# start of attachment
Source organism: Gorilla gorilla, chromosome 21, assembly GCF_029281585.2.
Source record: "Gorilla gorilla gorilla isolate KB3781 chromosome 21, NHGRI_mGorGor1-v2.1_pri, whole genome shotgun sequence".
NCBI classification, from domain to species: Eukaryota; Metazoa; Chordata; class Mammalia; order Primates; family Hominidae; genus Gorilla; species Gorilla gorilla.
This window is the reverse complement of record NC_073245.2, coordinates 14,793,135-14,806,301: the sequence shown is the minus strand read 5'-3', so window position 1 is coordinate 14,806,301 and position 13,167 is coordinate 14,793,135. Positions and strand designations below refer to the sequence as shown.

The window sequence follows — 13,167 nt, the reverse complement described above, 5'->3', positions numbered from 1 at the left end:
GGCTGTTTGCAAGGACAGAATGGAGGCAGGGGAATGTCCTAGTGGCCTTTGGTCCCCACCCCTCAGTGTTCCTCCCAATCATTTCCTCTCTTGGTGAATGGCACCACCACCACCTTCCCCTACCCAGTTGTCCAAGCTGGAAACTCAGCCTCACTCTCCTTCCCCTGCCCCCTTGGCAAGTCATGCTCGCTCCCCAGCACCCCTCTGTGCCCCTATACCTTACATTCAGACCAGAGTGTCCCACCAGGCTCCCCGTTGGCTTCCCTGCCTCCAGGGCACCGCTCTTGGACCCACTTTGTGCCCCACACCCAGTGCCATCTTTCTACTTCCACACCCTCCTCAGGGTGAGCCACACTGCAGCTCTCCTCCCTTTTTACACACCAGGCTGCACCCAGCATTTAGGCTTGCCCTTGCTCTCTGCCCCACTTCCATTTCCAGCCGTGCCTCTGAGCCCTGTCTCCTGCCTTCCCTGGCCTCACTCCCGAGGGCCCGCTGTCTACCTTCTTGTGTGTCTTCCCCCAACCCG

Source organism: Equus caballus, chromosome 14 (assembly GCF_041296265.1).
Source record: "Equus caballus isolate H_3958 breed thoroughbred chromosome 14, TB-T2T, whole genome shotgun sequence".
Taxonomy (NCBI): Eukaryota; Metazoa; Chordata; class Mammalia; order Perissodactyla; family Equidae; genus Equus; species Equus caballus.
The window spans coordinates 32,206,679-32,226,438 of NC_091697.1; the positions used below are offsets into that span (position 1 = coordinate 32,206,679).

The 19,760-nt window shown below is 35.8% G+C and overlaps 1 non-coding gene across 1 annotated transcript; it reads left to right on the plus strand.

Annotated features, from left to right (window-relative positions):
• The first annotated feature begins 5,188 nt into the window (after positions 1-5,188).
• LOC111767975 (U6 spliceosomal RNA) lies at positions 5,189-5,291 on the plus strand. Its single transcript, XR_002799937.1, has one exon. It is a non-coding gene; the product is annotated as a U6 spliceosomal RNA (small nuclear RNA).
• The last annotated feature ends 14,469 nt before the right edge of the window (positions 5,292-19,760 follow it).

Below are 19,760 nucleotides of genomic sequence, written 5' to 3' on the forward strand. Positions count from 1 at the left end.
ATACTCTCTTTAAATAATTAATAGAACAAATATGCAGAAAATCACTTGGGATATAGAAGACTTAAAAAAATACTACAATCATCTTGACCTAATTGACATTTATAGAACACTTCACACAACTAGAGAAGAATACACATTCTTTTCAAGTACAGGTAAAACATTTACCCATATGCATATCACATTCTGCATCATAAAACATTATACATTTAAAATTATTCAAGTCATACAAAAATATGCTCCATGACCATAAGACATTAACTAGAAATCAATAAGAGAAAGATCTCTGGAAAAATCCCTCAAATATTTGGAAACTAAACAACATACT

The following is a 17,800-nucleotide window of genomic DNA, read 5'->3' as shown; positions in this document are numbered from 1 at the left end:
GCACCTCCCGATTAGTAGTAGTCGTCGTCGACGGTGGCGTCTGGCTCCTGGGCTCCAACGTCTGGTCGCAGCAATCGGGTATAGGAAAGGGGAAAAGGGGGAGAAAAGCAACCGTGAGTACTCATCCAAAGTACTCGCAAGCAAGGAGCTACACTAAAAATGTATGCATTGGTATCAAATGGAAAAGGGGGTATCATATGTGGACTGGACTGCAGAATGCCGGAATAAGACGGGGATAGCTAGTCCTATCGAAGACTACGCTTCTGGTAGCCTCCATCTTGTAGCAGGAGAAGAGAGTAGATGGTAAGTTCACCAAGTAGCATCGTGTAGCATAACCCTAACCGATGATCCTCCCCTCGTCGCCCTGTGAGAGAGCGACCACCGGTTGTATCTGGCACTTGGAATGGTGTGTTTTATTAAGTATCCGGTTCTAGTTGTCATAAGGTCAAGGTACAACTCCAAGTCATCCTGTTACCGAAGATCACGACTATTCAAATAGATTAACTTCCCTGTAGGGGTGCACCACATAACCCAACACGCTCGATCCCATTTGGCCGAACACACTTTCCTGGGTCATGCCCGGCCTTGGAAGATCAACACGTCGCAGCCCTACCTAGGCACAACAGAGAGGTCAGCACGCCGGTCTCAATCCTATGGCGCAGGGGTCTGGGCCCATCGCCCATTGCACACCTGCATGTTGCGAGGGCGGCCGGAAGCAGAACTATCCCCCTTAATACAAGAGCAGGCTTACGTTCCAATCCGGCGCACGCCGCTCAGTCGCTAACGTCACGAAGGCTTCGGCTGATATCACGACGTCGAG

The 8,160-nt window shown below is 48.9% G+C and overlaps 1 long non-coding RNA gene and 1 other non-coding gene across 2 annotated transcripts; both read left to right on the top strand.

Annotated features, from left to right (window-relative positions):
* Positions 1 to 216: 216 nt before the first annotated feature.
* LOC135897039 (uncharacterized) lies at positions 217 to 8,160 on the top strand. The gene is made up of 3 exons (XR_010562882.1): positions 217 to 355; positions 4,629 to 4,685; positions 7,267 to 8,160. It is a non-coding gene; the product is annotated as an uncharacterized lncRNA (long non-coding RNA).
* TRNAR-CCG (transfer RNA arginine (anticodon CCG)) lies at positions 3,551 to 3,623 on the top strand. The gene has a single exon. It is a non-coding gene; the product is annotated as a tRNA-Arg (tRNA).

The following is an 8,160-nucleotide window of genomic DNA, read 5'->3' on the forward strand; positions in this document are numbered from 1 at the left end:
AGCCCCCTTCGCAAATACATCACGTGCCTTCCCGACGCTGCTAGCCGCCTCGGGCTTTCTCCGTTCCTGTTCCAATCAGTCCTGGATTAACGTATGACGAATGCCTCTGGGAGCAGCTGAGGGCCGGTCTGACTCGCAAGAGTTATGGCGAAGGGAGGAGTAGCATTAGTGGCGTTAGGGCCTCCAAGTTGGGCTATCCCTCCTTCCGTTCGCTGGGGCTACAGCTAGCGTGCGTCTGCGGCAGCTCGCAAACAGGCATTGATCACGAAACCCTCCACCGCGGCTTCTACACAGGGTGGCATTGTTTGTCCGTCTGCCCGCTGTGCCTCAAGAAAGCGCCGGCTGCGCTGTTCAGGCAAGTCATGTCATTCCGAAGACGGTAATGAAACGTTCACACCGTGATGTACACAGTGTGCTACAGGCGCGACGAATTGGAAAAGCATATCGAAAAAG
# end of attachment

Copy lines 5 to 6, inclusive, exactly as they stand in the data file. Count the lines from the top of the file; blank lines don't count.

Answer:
The window sequence follows — 13,167 nt, the reverse complement described above, 5'->3', positions numbered from 1 at the left end:
GGCTGTTTGCAAGGACAGAATGGAGGCAGGGGAATGTCCTAGTGGCCTTTGGTCCCCACCCCTCAGTGTTCCTCCCAATCATTTCCTCTCTTGGTGAATGGCACCACCACCACCTTCCCCTACCCAGTTGTCCAAGCTGGAAACTCAGCCTCACTCTCCTTCCCCTGCCCCCTTGGCAAGTCATGCTCGCTCCCCAGCACCCCTCTGTGCCCCTATACCTTACATTCAGACCAGAGTGTCCCACCAGGCTCCCCGTTGGCTTCCCTGCCTCCAGGGCACCGCTCTTGGACCCACTTTGTGCCCCACACCCAGTGCCATCTTTCTACTTCCACACCCTCCTCAGGGTGAGCCACACTGCAGCTCTCCTCCCTTTTTACACACCAGGCTGCACCCAGCATTTAGGCTTGCCCTTGCTCTCTGCCCCACTTCCATTTCCAGCCGTGCCTCTGAGCCCTGTCTCCTGCCTTCCCTGGCCTCACTCCCGAGGGCCCGCTGTCTACCTTCTTGTGTGTCTTCCCCCAACCCG